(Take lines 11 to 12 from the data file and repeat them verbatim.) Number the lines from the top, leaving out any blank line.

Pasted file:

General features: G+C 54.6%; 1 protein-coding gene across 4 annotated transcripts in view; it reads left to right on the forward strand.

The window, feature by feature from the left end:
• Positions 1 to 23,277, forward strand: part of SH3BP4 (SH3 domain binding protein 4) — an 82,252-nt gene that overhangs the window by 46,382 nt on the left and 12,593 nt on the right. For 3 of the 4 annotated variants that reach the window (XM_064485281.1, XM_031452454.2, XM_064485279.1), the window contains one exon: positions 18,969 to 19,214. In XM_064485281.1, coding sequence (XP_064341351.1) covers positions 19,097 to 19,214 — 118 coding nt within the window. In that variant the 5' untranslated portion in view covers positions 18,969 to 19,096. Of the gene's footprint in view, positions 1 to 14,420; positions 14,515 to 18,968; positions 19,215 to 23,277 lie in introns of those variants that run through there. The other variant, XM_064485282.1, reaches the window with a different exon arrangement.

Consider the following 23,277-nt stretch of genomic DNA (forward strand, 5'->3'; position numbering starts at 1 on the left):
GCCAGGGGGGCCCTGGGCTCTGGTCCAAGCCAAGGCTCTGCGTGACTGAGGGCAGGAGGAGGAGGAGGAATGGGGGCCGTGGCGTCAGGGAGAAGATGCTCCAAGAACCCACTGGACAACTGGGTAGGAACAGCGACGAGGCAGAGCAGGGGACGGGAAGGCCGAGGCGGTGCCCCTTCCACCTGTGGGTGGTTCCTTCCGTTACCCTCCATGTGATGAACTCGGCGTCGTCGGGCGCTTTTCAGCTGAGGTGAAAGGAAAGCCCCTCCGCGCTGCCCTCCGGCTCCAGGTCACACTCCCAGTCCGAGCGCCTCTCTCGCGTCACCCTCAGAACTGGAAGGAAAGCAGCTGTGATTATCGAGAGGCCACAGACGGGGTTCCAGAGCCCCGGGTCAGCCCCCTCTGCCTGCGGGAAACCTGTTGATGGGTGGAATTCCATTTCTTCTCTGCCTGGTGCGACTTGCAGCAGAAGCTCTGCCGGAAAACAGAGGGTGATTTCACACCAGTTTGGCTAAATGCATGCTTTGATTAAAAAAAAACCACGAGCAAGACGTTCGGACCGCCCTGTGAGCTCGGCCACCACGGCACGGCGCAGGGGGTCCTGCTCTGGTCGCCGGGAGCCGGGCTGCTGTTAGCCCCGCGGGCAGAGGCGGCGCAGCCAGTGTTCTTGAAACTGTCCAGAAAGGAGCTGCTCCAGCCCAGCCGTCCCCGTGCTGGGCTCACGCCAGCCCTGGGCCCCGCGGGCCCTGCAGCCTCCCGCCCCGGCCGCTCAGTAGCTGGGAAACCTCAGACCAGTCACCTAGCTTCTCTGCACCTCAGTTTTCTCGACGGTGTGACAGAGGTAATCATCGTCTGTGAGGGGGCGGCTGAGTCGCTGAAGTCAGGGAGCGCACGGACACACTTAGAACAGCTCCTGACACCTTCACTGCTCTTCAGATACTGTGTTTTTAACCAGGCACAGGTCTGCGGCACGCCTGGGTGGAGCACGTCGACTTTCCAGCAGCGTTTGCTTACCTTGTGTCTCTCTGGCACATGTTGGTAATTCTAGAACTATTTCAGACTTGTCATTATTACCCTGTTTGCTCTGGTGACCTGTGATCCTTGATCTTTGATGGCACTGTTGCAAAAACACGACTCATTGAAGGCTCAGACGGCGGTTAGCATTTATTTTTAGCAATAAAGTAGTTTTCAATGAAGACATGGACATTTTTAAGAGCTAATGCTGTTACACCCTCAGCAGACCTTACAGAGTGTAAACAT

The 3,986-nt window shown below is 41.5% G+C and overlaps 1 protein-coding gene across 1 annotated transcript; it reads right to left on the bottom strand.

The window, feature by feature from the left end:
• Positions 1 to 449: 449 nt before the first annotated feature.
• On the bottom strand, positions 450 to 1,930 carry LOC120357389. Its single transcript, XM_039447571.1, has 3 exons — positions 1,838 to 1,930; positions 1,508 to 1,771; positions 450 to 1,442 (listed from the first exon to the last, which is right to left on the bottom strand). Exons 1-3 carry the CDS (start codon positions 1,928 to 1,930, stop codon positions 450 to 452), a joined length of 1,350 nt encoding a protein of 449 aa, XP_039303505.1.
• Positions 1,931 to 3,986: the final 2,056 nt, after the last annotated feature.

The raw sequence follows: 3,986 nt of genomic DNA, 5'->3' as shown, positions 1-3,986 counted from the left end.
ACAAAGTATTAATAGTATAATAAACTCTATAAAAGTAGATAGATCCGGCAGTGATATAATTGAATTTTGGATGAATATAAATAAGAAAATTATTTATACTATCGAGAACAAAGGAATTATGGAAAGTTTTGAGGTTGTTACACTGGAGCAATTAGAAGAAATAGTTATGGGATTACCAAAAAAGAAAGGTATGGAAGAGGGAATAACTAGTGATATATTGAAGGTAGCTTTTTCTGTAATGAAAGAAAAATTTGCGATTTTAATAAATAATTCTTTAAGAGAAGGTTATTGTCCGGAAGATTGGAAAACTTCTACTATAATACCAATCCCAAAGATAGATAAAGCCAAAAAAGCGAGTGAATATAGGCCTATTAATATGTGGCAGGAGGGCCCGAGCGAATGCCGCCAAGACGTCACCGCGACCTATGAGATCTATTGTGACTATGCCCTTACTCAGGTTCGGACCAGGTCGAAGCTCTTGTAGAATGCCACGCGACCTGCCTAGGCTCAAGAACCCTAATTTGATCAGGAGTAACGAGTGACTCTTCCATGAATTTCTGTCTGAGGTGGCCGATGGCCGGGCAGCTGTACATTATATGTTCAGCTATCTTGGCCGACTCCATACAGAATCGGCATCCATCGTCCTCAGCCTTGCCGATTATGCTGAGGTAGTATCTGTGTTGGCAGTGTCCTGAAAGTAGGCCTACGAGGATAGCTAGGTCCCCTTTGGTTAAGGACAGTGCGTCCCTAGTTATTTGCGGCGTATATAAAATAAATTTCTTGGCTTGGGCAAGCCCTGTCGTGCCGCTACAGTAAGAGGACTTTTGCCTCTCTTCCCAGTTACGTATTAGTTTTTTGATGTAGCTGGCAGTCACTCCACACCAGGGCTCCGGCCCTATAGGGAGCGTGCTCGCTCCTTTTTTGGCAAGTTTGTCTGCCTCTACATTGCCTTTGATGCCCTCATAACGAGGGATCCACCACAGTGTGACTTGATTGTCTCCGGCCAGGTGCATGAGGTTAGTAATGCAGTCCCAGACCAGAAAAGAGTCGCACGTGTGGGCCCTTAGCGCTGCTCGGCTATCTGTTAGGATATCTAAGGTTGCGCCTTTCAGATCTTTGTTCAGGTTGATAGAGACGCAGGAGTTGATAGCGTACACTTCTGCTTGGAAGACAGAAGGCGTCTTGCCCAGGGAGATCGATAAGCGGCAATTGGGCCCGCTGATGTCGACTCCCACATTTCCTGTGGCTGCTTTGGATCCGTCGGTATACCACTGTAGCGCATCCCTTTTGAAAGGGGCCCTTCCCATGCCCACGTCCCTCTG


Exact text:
The raw sequence follows: 3,986 nt of genomic DNA, 5'->3' as shown, positions 1-3,986 counted from the left end.
ACAAAGTATTAATAGTATAATAAACTCTATAAAAGTAGATAGATCCGGCAGTGATATAATTGAATTTTGGATGAATATAAATAAGAAAATTATTTATACTATCGAGAACAAAGGAATTATGGAAAGTTTTGAGGTTGTTACACTGGAGCAATTAGAAGAAATAGTTATGGGATTACCAAAAAAGAAAGGTATGGAAGAGGGAATAACTAGTGATATATTGAAGGTAGCTTTTTCTGTAATGAAAGAAAAATTTGCGATTTTAATAAATAATTCTTTAAGAGAAGGTTATTGTCCGGAAGATTGGAAAACTTCTACTATAATACCAATCCCAAAGATAGATAAAGCCAAAAAAGCGAGTGAATATAGGCCTATTAATATGTGGCAGGAGGGCCCGAGCGAATGCCGCCAAGACGTCACCGCGACCTATGAGATCTATTGTGACTATGCCCTTACTCAGGTTCGGACCAGGTCGAAGCTCTTGTAGAATGCCACGCGACCTGCCTAGGCTCAAGAACCCTAATTTGATCAGGAGTAACGAGTGACTCTTCCATGAATTTCTGTCTGAGGTGGCCGATGGCCGGGCAGCTGTACATTATATGTTCAGCTATCTTGGCCGACTCCATACAGAATCGGCATCCATCGTCCTCAGCCTTGCCGATTATGCTGAGGTAGTATCTGTGTTGGCAGTGTCCTGAAAGTAGGCCTACGAGGATAGCTAGGTCCCCTTTGGTTAAGGACAGTGCGTCCCTAGTTATTTGCGGCGTATATAAAATAAATTTCTTGGCTTGGGCAAGCCCTGTCGTGCCGCTACAGTAAGAGGACTTTTGCCTCTCTTCCCAGTTACGTATTAGTTTTTTGATGTAGCTGGCAGTCACTCCACACCAGGGCTCCGGCCCTATAGGGAGCGTGCTCGCTCCTTTTTTGGCAAGTTTGTCTGCCTCTACATTGCCTTTGATGCCCTCATAACGAGGGATCCACCACAGTGTGACTTGATTGTCTCCGGCCAGGTGCATGAGGTTAGTAATGCAGTCCCAGACCAGAAAAGAGTCGCACGTGTGGGCCCTTAGCGCTGCTCGGCTATCTGTTAGGATATCTAAGGTTGCGCCTTTCAGATCTTTGTTCAGGTTGATAGAGACGCAGGAGTTGATAGCGTACACTTCTGCTTGGAAGACAGAAGGCGTCTTGCCCAGGGAGATCGATAAGCGGCAATTGGGCCCGCTGATGTCGACTCCCACATTTCCTGTGGCTGCTTTGGATCCGTCGGTATACCACTGTAGCGCATCCCTTTTGAAAGGGGCCCTTCCCATGCCCACGTCCCTCTG